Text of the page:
Kris Kristofferson

Kris Kristofferson would occupy a privileged, esteemed place in pop culture even if he never set foot in front of a camera. A Rhodes Scholar and Army helicopter pilot, Kristofferson famously turned down a teaching position at West Point to take a job as a janitor in a Nashville recording studio as a way of breaking into the music industry. Kristofferson’s career as a songwriter began to take off when his hero and friend Johnny Cash covered his hangover classic, “Sunday Morning Coming Down.” In the ’70s, Kristofferson enjoyed a vigorous dual career as a popular, acclaimed, influential singer-songwriter and as an unlikely cinematic superstar. 

He joined forces with Sam Peckinpah for the 1973 revisionist Western masterpiece Pat Garrett And Billy the Kid, a teaming that continued with Bring Me The Head Of Alfredo Garcia and Convoy. Kristofferson made a huge splash at the box office acting opposite Barbra Streisand in 1975’s A Star Is Born, and headlined the sprawling, prestigious cast of Michael Cimino’s notorious 1980 bomb Heaven’s Gate. He’s subsequently segued into character parts in arthouse fare like John Sayles’ Lone Star and Silver City, and blockbusters like the Blade trilogy. Kristofferson can currently be seen as the villain in The Last Rites Of Ransom Pride, an intense, surrealistic Western starring Party Down’s Lizzie Caplan as a revenge-hungry gunslinger in the Old West. The film—which costars Peter Dinklage, Dwight Yoakam, Jason Priestley, and Scott Speedman—has just been released on DVD.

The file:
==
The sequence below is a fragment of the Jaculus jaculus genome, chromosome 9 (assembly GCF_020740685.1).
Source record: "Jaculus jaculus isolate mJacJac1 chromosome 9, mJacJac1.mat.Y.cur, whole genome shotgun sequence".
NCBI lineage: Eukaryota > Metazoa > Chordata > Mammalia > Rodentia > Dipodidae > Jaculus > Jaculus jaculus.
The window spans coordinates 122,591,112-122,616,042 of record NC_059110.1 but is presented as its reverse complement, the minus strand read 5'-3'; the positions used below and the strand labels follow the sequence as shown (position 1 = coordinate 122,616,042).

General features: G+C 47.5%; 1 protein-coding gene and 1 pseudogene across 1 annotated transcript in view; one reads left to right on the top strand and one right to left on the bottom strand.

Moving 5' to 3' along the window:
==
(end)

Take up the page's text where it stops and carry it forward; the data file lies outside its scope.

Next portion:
The Last Rites Of Ransom Pride (2009)—“Shepherd Graves”

Kris Kristofferson: Well, it’s uh… it’s Western. It’s a combination of Sam Peckinpah and Fellini. It’s really not like anything I’ve read or done before. But it’s very interesting. 


The Last Movie
(1971)—“Minstrel Wrangler”